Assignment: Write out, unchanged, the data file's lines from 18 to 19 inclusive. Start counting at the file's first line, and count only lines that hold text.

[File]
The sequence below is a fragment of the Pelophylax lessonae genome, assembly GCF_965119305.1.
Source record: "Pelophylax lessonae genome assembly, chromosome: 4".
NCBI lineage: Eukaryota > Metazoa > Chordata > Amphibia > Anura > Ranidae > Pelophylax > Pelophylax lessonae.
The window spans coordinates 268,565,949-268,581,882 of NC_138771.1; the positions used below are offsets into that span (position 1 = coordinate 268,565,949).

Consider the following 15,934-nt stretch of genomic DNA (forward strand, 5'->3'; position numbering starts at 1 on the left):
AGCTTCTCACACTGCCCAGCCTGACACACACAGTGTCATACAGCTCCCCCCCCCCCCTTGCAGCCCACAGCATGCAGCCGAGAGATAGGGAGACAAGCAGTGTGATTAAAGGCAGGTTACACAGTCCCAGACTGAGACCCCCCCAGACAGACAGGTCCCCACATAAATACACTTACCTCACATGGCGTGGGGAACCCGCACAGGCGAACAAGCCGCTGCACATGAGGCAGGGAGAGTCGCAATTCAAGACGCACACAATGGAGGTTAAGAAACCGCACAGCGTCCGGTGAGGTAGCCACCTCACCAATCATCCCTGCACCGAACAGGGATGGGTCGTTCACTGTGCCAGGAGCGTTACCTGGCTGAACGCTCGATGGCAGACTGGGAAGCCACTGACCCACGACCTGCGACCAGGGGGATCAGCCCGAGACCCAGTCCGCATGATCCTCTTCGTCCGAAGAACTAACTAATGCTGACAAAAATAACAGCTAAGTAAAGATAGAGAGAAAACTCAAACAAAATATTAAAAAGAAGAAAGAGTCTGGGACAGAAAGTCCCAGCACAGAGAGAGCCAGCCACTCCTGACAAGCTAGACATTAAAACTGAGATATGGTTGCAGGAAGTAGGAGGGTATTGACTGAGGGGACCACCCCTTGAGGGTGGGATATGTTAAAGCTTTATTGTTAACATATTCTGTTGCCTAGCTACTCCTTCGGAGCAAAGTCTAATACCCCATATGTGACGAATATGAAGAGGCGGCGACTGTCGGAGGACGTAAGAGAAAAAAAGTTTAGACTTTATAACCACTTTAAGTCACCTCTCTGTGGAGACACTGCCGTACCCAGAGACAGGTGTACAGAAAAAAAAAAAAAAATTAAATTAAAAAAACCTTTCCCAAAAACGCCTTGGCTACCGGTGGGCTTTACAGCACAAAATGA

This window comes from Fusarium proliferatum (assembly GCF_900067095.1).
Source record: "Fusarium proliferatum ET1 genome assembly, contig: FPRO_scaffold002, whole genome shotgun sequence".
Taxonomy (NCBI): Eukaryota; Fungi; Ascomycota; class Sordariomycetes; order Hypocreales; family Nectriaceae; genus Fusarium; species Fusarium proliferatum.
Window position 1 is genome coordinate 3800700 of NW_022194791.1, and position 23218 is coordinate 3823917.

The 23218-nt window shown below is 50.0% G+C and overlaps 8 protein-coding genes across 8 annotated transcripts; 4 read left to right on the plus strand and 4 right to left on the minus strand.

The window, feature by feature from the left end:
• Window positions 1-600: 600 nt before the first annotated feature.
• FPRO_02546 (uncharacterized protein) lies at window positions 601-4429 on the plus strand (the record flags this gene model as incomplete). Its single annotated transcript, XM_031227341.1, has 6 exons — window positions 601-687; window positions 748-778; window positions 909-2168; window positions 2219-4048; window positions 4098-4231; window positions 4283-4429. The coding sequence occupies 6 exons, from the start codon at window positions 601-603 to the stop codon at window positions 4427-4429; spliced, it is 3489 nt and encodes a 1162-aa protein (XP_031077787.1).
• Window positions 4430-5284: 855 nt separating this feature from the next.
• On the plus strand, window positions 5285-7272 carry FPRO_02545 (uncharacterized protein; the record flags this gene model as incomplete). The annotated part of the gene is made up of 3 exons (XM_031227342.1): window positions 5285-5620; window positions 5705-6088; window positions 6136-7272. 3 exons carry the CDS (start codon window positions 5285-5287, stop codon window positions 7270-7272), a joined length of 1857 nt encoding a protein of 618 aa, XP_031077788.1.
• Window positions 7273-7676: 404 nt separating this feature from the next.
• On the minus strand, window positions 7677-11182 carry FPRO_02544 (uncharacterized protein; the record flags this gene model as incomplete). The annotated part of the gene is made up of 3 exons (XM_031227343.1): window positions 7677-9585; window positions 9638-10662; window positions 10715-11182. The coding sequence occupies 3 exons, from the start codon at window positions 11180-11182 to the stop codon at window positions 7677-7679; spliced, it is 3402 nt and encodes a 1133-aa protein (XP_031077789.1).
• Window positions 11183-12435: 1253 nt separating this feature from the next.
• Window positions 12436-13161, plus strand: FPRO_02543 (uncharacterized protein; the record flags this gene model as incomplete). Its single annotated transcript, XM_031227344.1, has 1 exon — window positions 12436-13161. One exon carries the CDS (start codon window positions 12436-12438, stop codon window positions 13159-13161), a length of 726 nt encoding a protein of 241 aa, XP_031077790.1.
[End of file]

• On the minus strand, window positions 7677-11182 carry FPRO_02544 (uncharacterized protein; the record flags this gene model as incomplete). The annotated part of the gene is made up of 3 exons (XM_031227343.1): window positions 7677-9585; window positions 9638-10662; window positions 10715-11182. The coding sequence occupies 3 exons, from the start codon at window positions 11180-11182 to the stop codon at window positions 7677-7679; spliced, it is 3402 nt and encodes a 1133-aa protein (XP_031077789.1).
• Window positions 11183-12435: 1253 nt separating this feature from the next.